Journal cover Journal topic
Atmospheric Chemistry and Physics An interactive open-access journal of the European Geosciences Union
Journal topic

Journal metrics

Journal metrics

  • IF value: 5.509 IF 5.509
  • IF 5-year value: 5.689 IF 5-year 5.689
  • CiteScore value: 5.44 CiteScore 5.44
  • SNIP value: 1.519 SNIP 1.519
  • SJR value: 3.032 SJR 3.032
  • IPP value: 5.37 IPP 5.37
  • h5-index value: 86 h5-index 86
  • Scimago H index value: 161 Scimago H index 161
Volume 10, issue 23 | Copyright
Atmos. Chem. Phys., 10, 11753-11767, 2010
https://doi.org/10.5194/acp-10-11753-2010
© Author(s) 2010. This work is distributed under
the Creative Commons Attribution 3.0 License.

Research article 10 Dec 2010

Research article | 10 Dec 2010

The vapor pressures and activities of dicarboxylic acids reconsidered: the impact of the physical state of the aerosol

V. Soonsin1, A. A. Zardini2, C. Marcolli1, A. Zuend3, and U. K. Krieger1 V. Soonsin et al.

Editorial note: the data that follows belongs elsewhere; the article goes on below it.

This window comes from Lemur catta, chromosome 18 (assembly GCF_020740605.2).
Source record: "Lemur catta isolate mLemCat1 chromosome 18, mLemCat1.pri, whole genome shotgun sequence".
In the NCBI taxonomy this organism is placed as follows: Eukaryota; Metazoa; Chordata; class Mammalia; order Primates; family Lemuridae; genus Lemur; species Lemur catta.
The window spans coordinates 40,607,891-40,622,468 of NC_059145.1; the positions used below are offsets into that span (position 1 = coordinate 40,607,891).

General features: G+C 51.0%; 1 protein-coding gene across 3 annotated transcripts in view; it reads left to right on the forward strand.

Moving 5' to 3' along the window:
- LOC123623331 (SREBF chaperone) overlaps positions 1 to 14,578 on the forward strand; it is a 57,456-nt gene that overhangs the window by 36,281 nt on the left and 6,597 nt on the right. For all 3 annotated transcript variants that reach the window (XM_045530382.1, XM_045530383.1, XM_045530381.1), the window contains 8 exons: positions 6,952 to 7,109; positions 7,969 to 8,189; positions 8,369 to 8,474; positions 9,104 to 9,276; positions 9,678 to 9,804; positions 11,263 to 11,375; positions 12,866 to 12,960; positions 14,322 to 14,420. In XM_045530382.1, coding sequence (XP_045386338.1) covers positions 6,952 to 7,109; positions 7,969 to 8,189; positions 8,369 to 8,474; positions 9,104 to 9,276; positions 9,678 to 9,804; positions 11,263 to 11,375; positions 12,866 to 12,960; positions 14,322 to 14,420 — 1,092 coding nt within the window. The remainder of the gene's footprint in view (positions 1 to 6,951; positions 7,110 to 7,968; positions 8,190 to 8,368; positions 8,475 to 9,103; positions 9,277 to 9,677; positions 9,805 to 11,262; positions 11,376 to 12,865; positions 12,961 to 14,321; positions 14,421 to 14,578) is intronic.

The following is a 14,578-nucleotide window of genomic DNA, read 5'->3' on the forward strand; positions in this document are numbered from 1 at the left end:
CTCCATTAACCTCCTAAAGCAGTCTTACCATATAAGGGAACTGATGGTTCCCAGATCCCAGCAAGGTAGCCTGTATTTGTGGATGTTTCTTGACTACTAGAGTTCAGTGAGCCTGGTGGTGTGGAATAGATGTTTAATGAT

• 1Institute for Atmospheric and Climate Science, ETH Zurich, Zurich, Switzerland
  • 2Department of Chemistry, University of Copenhagen, Copenhagen, Denmark
  • 3Department of Chemical Engineering, California Institute of Technology, Pasadena, California, USA

Abstract. We present vapor pressure data of the C2 to C5 dicarboxylic acids deduced from measured evaporation rates of single levitated particles as both, aqueous droplets and solid crystals. The data of aqueous solution particles over a wide concentration range allow us to directly calculate activities of the dicarboxylic acids and comparison of these activities with parameterizations reported in the literature. The data of the pure liquid state acids, i.e. the dicarboxylic acids in their supercooled melt state, exhibit no even-odd alternation in vapor pressure, while the acids in the solid form do. This observation is consistent with the known solubilities of the acids and our measured vapor pressures of the supercooled melt. Thus, the gas/particle partitioning of the different dicarboxylic acids in the atmosphere depends strongly on the physical state of the aerosol phase, the difference being largest for the even acids.

Our results show also that, in general, measurements of vapor pressures of solid dicarboxylic acids may be compromised by the presence of polymorphic forms, crystalline structures with a high defect number, and/or solvent inclusions in the solid material, yielding a higher vapor pressure than the one of the thermodynamically stable crystalline form at the same temperature.

Download & links
Publications Copernicus
Download
Citation
Share